Royal Caribbean Cruises reported 1Q11 net revenues of $1.67B, a 12.5% increase compared to $1.48B last year and our estimate of $1.68B. Earnings per share for the quarter rose 5% to $0.42 versus $0.40 in 1Q10 (which included a non-recurring gain equating to $0.39) and significantly above our estimate of $0.19. Net yield, which represents the amount of cruise revenues earned net of commission, transportation and onboard expenses, rose 4.0% versus our modeled estimate 3.0%.
The geopolitical events that took place during 1Q in Northern Africa and Japan resulted in numerous itinerary modifications and are expected to have a negative 1% effect on annual yields. As a result, bookings in the Mediterranean and Asia were unexpectedly low despite showing strength at the beginning of the quarter. Earnings will not be incrementally affected until 2Q; however, management believes they will be primarily offset by over-performing Caribbean, Bermuda and Alaska routes.
Given the recent surge in oil prices to over $120 per barrel, a debate has arisen among analysts as to how much rising fuel expense will impact earnings throughout 2011. RCL’s swap contracts were able to mitigate over $36MM worth of fuel expense during 1Q, and the company remains 56% hedged through the remainder of 2011. Royal also owns WTI options with strike prices ranging from $90 to $150 with various maturities as an additional hedge. During 1Q11, RCL recognized a $24MM gain as a result of the rising value of these options ($0.11 on a per share basis).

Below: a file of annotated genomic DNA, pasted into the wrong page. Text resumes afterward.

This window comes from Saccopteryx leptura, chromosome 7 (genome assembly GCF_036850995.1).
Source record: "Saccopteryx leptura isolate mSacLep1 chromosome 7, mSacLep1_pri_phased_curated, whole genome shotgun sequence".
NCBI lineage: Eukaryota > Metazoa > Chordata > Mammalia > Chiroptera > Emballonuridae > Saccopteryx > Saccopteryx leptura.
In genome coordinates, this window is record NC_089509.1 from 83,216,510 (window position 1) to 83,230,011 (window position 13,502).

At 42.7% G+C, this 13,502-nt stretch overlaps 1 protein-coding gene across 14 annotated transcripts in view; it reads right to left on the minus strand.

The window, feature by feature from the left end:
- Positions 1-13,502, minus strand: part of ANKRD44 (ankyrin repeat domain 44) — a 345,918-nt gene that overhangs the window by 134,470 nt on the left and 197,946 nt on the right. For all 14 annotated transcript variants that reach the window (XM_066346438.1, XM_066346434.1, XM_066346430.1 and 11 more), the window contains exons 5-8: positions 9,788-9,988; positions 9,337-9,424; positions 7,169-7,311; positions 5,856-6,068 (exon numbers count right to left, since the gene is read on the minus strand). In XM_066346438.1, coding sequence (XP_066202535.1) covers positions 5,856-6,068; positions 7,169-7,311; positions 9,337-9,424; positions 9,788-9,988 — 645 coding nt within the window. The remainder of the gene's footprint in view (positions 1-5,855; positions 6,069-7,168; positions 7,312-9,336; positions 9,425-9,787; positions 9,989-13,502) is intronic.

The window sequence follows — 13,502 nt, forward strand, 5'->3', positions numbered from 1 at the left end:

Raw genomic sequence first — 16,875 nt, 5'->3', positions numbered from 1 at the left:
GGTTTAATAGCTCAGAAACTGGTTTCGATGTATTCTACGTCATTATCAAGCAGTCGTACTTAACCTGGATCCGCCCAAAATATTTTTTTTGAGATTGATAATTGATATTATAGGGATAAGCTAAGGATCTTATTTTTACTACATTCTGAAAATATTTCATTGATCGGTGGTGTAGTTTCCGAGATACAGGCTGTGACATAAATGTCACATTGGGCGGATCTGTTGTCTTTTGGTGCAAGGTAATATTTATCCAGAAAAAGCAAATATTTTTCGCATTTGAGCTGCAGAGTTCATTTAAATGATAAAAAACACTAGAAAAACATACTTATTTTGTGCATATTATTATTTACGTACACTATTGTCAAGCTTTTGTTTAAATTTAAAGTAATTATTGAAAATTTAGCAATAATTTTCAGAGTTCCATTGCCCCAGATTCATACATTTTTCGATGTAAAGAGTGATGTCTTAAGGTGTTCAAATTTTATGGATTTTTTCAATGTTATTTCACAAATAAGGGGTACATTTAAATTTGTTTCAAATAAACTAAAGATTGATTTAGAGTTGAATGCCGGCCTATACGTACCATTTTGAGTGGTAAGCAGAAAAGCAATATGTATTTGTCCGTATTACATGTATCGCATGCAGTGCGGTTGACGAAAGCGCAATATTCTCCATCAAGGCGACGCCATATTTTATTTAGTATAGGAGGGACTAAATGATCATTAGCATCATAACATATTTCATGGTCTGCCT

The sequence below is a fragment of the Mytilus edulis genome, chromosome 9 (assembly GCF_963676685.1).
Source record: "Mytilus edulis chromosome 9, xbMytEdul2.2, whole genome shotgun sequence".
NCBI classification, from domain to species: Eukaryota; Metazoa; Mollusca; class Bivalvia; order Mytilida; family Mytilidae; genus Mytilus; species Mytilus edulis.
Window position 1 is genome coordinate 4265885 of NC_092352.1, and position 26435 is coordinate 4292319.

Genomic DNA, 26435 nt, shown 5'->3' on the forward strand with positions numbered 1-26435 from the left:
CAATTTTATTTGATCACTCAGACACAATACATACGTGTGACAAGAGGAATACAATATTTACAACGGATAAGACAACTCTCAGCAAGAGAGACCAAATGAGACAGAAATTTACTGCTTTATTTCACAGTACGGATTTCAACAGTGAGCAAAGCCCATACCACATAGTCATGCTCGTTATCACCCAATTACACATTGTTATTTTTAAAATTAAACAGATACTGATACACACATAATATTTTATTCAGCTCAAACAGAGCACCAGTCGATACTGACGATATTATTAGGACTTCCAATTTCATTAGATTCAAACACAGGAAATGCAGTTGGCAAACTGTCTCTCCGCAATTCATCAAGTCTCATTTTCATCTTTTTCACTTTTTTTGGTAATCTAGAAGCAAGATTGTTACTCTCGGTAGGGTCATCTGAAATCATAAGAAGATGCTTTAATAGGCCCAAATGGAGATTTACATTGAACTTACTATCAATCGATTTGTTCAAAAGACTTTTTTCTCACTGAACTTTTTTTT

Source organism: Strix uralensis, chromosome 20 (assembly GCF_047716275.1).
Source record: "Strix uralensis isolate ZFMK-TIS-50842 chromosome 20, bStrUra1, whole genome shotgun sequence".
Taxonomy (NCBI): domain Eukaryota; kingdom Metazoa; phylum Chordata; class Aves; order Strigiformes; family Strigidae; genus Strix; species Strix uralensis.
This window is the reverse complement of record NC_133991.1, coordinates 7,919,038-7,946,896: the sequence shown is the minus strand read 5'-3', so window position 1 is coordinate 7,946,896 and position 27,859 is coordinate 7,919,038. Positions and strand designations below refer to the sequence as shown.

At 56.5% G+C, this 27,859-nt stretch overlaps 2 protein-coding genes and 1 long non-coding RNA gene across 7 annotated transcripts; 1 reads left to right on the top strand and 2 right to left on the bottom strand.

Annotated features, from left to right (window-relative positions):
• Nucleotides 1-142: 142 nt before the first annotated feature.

Given the negative effects of the climate in North Africa and Libya, as well as the rising price of oil, management decreased their fiscal year EPS guidance to a range of $3.10 to $3.30 from $3.25 to $3.45. RCL stock was up over 5% in pre-market trading, but slowly declined during the earnings call before remaining flat on the day. Although the outlook for 2011 was not great, fundamentals in the cruise industry remain strong and we believe that RCL will continue to gain pricing traction, optimize itineraries and leverage costs in the near-term.